I'm glad I did it. Although, there wasn't much of a promise that day, I got the information that I desperately need. It all boils down to the waiting and the will of the great man upstairs.
Wednesday, June 9, 2010
This pleasure of putting life and lines down on paper is a bizarre thing to do. It gives the itch and the growing pains all at the same time.
Sometimes, you can't say to your head or to your pen that today I will write a better poem. Sometimes the touch is not there at the moment. Not even if you bang your head or dance to Bryan Adams' mushy beats. The waiting aches at times. And it gives you some room to grow even more or sometimes, it gives you some blank days or even blank years until it comes again in torrents.
But in this attempt called art, the truth should come off as a breeze, as though one has never heard of it but one that people could hold on to when plain words are short of the oomph.
But the hullabaloo is not about the oomph itself, but it is about dishing out the pathos in truths without the schmaltz.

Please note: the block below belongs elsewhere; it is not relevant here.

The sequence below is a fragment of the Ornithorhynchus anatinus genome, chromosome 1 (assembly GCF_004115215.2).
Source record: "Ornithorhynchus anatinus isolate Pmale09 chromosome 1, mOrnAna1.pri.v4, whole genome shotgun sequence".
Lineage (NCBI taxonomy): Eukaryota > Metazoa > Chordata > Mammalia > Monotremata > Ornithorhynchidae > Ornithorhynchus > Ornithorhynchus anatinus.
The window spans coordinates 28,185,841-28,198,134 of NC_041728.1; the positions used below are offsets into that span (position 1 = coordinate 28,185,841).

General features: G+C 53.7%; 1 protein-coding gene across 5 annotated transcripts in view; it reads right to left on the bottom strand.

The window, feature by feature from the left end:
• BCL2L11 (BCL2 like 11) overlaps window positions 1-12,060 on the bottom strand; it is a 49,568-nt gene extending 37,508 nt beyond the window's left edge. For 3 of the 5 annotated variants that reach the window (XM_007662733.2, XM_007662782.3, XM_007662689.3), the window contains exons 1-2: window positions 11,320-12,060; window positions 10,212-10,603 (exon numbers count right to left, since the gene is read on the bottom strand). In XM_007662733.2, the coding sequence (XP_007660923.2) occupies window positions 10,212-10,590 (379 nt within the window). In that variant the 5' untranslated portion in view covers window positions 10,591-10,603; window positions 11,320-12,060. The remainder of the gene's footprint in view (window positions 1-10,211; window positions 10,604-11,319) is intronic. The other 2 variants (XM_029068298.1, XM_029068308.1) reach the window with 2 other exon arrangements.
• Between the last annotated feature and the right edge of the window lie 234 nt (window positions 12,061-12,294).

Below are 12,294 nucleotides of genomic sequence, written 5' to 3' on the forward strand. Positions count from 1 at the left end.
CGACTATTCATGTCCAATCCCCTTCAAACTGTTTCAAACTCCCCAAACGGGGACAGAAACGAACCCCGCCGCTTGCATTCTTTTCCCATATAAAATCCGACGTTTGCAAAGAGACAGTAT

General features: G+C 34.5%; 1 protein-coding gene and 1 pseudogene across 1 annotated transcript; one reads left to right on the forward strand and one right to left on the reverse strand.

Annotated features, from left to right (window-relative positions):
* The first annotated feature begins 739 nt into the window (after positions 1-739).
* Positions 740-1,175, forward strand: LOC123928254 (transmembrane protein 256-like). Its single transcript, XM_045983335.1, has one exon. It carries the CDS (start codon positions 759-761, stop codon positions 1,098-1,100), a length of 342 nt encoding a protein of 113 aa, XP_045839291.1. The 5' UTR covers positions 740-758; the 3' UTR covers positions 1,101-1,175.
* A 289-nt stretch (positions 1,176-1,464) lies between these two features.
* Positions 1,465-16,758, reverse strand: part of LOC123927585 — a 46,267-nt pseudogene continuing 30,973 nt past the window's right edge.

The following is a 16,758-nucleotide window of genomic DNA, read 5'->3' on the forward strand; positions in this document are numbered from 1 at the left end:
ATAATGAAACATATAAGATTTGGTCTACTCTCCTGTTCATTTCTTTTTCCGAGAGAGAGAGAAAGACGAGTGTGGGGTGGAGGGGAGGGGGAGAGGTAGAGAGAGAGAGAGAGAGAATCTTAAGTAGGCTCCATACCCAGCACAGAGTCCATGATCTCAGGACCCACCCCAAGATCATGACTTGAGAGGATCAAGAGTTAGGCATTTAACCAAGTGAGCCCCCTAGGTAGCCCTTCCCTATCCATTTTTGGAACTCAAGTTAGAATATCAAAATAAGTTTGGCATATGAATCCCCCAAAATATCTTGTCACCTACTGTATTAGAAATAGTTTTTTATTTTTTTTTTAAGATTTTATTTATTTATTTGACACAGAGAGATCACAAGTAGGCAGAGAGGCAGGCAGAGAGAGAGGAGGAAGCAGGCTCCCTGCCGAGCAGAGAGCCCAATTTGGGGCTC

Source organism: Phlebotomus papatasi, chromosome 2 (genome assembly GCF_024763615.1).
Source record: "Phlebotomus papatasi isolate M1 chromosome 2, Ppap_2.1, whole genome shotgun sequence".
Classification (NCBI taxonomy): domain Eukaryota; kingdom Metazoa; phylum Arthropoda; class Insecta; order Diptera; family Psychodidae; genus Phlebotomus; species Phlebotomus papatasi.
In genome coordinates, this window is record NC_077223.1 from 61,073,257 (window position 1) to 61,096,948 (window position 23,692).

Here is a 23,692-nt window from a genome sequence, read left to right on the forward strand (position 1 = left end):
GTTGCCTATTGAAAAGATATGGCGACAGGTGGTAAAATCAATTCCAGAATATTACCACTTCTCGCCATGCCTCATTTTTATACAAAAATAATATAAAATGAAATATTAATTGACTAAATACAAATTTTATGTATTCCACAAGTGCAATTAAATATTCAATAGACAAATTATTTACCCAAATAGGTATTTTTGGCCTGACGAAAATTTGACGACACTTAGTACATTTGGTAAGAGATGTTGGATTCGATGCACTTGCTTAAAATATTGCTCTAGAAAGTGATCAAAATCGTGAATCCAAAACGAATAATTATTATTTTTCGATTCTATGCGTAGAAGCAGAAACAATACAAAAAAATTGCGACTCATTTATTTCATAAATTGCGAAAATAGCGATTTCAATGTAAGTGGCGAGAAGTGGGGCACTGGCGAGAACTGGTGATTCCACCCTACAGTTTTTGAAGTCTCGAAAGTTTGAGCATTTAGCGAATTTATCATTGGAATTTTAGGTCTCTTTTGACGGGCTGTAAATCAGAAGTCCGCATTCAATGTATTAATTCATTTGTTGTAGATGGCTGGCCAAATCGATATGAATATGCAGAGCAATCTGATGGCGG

Tuesday, June 8, 2010
RANKED NUMBER 1 IN DEPED CEBU AMONG 67 PUBLIC ENGLISH TEACHING APPLICANTS (NORTH OF CEBU) AND STILL WAITING FOR THE THUNDER AND THE RAIN
Rain. Yes, it is still about the rain, not just the thunder. Being ranked number one would not amount to anything much unless bread is found on the table.
Ah, the honor, got me so overwhelmed. God has been so super sweet and kind to someone like me. But I still think of the rain. I am happy of the thunder. But the rain has yet to wet this earth, this cracking earth. The wilting days should be over.
Monday, June 7, 2010
It's June all right. But rain is a broken promise. Just like a commencement of a brave new world has no backbone so to speak. So where's the new world of a promising job? My most solid answer, I HAVE NO INKLING YET.
It's June all right. And all I could see is a splinter of a few unsure loose jobs, tutorials here and there. The bleaker the future looks now, the more nostalgic I get of the things I used to take for granted. Well, if anything, I will need enough gall to go back to zero and trust the hand that put me up there before.
Saturday, June 5, 2010
Friday, June 4, 2010
Tuesday, June 1, 2010
Ahh, how does one snatch these smiles again when not long time ago these have been her rampart when the rustles of the once sane world have gone away for good? It must have been true what they say, good times never last long. They stay for a while but they go leaving you wanting for more.